Washington Capitals need Alex Ovechkin, top line to get in sync
By Katie Carrera,
For the first 11 minutes of the new NHL season, Alex Ovechkin was hard to miss. The Capitals’ star winger set up on the power play against Tampa Bay; he created quality scoring chances and took four shots on goal.
After the early flurry of activity in the season opener, though, Ovechkin pretty much vanished.
He and linemates Nicklas Backstrom and Marcus Johansson finished with no points, eight shots on goal — five in the first period — and a combined minus-3 rating.
As Washington readied for its home opener at Verizon Center on Tuesday night against the Winnipeg Jets, Ovechkin said he expects more out of himself and his linemates.
With “our system and our skill level, we have to play better. We have lots of time [on] iceand we have to play better,” Ovechkin said, brushing off any suggestion that the lack of production was because of Tampa Bay.
“We make some stupid plays out there sometimes in neutral zone and offensive zone,” Ovechkin added. “If you watch the whole game, we have only a couple rushes and we never stop in their zone. We never play [in] their zone. It’s blame on us.”
Coach Adam Oates wasn’t surprised to hear that his best player was critical of the top line’s initial outing.
“I think as a player, you always want to do more,” Oates said. We “count on [the first line] to score, whether it’s power play or five on five, and hopefully tip the rink a little bit in our favor. . . . They might not score, but they’re getting zone time and letting us stay in the other team’s end. I’m sure they can do a better job of that.”
Every player on the Capitals’ roster is working to assimilate Oates’s style of play, a process that requires more adjustments for some than others.
Ovechkin must find a way to alter his habits to reflect his new spot on the right wing, rather than drifting back toward the left side simply because it’s what he’s used to. Backstrom must adapt to finding Ovechkin on the opposite side from his usual spot for the past seven years, and Johansson must help create space for the other two.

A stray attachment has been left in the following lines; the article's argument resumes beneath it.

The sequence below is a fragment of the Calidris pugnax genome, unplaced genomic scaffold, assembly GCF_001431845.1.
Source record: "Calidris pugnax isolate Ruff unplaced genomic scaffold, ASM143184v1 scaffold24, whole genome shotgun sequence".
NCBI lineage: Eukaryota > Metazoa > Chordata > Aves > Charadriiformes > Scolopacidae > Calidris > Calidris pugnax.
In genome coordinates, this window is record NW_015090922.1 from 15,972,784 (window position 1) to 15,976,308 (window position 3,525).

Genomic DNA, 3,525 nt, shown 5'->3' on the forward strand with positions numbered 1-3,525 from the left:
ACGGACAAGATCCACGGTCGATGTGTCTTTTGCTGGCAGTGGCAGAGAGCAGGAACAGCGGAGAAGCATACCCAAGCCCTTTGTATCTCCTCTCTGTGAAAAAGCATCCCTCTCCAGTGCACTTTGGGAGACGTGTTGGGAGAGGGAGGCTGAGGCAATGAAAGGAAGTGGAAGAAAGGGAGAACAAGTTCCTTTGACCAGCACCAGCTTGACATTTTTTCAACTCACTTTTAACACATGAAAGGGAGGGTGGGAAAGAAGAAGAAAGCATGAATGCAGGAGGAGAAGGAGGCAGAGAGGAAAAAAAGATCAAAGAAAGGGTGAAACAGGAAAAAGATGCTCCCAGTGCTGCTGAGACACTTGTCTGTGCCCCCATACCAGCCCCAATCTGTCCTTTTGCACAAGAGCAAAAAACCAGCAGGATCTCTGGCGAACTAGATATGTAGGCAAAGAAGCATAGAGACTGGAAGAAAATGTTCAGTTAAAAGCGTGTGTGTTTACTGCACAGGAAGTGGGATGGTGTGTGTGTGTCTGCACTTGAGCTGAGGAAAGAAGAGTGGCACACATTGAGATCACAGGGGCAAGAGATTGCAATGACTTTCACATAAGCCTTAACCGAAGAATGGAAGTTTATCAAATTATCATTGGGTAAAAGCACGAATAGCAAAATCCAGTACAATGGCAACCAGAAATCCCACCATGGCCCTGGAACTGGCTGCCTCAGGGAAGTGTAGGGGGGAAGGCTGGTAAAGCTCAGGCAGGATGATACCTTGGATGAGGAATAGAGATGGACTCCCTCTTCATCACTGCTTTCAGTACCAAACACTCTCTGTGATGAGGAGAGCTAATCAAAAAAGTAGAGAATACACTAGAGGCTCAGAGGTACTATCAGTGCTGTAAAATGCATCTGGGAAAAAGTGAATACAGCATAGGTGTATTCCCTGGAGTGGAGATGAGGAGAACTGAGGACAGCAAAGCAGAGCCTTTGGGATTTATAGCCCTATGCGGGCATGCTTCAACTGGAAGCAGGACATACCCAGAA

In their first game together under Oates as the top line, the trio looked unsure about their movements and struggled to create the offensive opportunities the Capitals depend on them to produce.
Ovechkin attempted only two shots in the final 40 minutes. One missed wide while the other was blocked.
Backstrom was all but a non-factor, with one glaring exception. It was Backstrom’s tripping penalty early in the third period that gave the Lightning a two-man advantage and led to Martin St. Louis’s winning goal.
Johansson was on the ice for two Tampa Bay goals. He failed to pressure Eric Brewer on the first tally of the game and his turnover at center ice in the third period opened the door for Cory Conacher’s insurance goal.
“We could be better. It was a little off, timing-wise and stuff like that,” Johansson said. “It’s going to improve all the time, though.”
Ovechkin is fully aware of the challenges that moving to the right side presents. At this stage, he must consciously consider where he needs to be as a right wing and resist falling back on his instinctive left-wing routes and approaches.
He admitted that in the opener he occasionally diverted from where he should have been as a right wing on a few shifts and cut across the ice behind Backstrom to the left side. It resulted in a few miscues, Ovechkin said, with Backstrom sending the puck to where he was supposed to be on the right side.
“Sometimes when you have that kind of opportunities and you on the right side, you just want to go all the time on the left side,” Ovechkin said. “It’s not about the chemistry, it’s not about the system. It’s all about me [and] where I have to go. It’s just a mentality.”
Capitals notes: Jack Hillen, who suffered an apparent shoulder injury in the season opener, has been placed on injured reserve and is formally listed as week-to-week. . . . Defensive prospect Tomas Kundratek, 23, who has recorded 26 points in 41 games with the AHL’s Hershey Bears, has been recalled.